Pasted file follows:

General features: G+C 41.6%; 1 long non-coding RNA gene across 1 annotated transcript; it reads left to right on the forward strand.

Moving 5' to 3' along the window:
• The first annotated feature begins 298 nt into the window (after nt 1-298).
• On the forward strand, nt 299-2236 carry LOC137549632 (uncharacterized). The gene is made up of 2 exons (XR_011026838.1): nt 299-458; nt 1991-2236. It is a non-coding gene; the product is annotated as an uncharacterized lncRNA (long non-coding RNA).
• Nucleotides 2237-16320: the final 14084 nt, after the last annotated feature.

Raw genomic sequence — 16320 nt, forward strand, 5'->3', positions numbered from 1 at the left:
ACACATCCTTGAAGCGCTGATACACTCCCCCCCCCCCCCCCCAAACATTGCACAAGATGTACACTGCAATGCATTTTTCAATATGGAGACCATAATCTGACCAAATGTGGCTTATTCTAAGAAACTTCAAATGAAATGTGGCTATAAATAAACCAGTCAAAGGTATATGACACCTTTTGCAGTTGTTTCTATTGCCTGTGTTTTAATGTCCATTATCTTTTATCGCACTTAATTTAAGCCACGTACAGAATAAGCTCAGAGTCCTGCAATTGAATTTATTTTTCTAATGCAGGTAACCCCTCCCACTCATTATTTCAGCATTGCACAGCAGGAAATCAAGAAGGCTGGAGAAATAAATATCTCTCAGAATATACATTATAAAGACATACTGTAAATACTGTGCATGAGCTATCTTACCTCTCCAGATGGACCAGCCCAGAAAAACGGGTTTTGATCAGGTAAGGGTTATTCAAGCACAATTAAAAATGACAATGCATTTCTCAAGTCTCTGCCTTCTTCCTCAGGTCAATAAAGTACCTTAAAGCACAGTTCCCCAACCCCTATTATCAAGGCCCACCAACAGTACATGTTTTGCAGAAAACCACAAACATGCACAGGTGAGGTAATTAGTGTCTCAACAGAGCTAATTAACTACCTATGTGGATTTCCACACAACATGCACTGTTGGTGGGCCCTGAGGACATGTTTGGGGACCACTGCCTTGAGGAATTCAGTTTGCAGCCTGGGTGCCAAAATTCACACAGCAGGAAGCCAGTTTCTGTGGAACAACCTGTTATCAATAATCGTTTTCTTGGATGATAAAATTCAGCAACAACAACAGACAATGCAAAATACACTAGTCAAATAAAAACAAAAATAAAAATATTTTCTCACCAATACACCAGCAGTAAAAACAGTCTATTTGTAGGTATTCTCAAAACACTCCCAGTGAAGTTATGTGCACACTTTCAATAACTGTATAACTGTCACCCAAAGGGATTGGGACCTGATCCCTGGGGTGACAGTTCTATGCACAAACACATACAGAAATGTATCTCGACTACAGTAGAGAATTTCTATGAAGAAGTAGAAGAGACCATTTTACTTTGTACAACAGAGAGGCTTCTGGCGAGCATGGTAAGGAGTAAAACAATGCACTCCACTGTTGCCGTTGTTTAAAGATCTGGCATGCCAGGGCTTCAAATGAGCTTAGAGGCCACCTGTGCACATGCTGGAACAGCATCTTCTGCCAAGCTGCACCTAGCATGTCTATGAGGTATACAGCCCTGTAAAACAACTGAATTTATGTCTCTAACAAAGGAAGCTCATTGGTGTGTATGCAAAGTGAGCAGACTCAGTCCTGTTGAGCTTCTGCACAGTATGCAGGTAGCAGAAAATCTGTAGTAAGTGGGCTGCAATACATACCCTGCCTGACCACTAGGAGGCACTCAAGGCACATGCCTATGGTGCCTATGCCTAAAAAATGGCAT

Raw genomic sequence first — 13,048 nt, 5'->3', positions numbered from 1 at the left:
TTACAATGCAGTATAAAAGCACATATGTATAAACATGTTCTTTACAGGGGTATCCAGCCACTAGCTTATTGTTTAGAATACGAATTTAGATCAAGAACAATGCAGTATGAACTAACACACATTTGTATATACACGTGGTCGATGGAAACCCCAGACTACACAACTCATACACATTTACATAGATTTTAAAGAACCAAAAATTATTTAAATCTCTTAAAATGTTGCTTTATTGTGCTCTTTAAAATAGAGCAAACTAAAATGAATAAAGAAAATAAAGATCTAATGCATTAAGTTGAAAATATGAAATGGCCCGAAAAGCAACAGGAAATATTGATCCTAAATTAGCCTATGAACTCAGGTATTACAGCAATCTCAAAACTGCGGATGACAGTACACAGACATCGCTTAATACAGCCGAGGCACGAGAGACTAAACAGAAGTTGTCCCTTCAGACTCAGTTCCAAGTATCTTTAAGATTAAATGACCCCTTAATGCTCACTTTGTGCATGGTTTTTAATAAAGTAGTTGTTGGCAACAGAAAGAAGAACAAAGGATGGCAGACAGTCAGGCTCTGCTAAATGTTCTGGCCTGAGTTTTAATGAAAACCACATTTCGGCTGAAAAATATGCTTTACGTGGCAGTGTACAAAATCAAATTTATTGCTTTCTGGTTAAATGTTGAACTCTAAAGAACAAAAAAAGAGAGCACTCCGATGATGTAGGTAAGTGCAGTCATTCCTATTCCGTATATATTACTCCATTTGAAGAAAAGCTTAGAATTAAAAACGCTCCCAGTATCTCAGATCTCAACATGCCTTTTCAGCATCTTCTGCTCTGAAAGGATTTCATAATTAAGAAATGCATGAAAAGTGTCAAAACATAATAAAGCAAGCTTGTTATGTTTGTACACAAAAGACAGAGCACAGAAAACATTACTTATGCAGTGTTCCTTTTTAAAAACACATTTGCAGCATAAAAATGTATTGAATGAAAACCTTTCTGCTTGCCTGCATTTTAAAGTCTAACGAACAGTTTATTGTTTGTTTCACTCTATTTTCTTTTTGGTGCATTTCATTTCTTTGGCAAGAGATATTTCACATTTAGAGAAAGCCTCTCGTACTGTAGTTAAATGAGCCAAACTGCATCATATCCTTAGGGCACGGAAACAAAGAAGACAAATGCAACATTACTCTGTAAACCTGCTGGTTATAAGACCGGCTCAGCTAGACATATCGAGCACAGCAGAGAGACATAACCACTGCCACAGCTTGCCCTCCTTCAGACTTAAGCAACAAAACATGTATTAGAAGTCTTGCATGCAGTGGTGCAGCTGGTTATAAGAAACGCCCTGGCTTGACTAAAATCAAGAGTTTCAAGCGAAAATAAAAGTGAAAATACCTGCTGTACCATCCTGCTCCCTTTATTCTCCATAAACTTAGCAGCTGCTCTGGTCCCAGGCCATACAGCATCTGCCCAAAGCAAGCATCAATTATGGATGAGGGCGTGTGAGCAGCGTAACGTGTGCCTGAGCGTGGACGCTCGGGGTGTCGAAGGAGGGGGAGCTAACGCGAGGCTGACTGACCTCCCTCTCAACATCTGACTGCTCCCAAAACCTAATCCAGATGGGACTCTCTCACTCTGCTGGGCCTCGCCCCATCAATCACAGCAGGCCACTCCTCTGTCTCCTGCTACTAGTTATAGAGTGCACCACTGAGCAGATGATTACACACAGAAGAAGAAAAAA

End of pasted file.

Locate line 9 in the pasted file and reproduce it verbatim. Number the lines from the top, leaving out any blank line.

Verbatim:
TTACAATGCAGTATAAAAGCACATATGTATAAACATGTTCTTTACAGGGGTATCCAGCCACTAGCTTATTGTTTAGAATACGAATTTAGATCAAGAACAATGCAGTATGAACTAACACACATTTGTATATACACGTGGTCGATGGAAACCCCAGACTACACAACTCATACACATTTACATAGATTTTAAAGAACCAAAAATTATTTAAATCTCTTAAAATGTTGCTTTATTGTGCTCTTTAAAATAGAGCAAACTAAAATGAATAAAGAAAATAAAGATCTAATGCATTAAGTTGAAAATATGAAATGGCCCGAAAAGCAACAGGAAATATTGATCCTAAATTAGCCTATGAACTCAGGTATTACAGCAATCTCAAAACTGCGGATGACAGTACACAGACATCGCTTAATACAGCCGAGGCACGAGAGACTAAACAGAAGTTGTCCCTTCAGACTCAGTTCCAAGTATCTTTAAGATTAAATGACCCCTTAATGCTCACTTTGTGCATGGTTTTTAATAAAGTAGTTGTTGGCAACAGAAAGAAGAACAAAGGATGGCAGACAGTCAGGCTCTGCTAAATGTTCTGGCCTGAGTTTTAATGAAAACCACATTTCGGCTGAAAAATATGCTTTACGTGGCAGTGTACAAAATCAAATTTATTGCTTTCTGGTTAAATGTTGAACTCTAAAGAACAAAAAAAGAGAGCACTCCGATGATGTAGGTAAGTGCAGTCATTCCTATTCCGTATATATTACTCCATTTGAAGAAAAGCTTAGAATTAAAAACGCTCCCAGTATCTCAGATCTCAACATGCCTTTTCAGCATCTTCTGCTCTGAAAGGATTTCATAATTAAGAAATGCATGAAAAGTGTCAAAACATAATAAAGCAAGCTTGTTATGTTTGTACACAAAAGACAGAGCACAGAAAACATTACTTATGCAGTGTTCCTTTTTAAAAACACATTTGCAGCATAAAAATGTATTGAATGAAAACCTTTCTGCTTGCCTGCATTTTAAAGTCTAACGAACAGTTTATTGTTTGTTTCACTCTATTTTCTTTTTGGTGCATTTCATTTCTTTGGCAAGAGATATTTCACATTTAGAGAAAGCCTCTCGTACTGTAGTTAAATGAGCCAAACTGCATCATATCCTTAGGGCACGGAAACAAAGAAGACAAATGCAACATTACTCTGTAAACCTGCTGGTTATAAGACCGGCTCAGCTAGACATATCGAGCACAGCAGAGAGACATAACCACTGCCACAGCTTGCCCTCCTTCAGACTTAAGCAACAAAACATGTATTAGAAGTCTTGCATGCAGTGGTGCAGCTGGTTATAAGAAACGCCCTGGCTTGACTAAAATCAAGAGTTTCAAGCGAAAATAAAAGTGAAAATACCTGCTGTACCATCCTGCTCCCTTTATTCTCCATAAACTTAGCAGCTGCTCTGGTCCCAGGCCATACAGCATCTGCCCAAAGCAAGCATCAATTATGGATGAGGGCGTGTGAGCAGCGTAACGTGTGCCTGAGCGTGGACGCTCGGGGTGTCGAAGGAGGGGGAGCTAACGCGAGGCTGACTGACCTCCCTCTCAACATCTGACTGCTCCCAAAACCTAATCCAGATGGGACTCTCTCACTCTGCTGGGCCTCGCCCCATCAATCACAGCAGGCCACTCCTCTGTCTCCTGCTACTAGTTATAGAGTGCACCACTGAGCAGATGATTACACACAGAAGAAGAAAAAA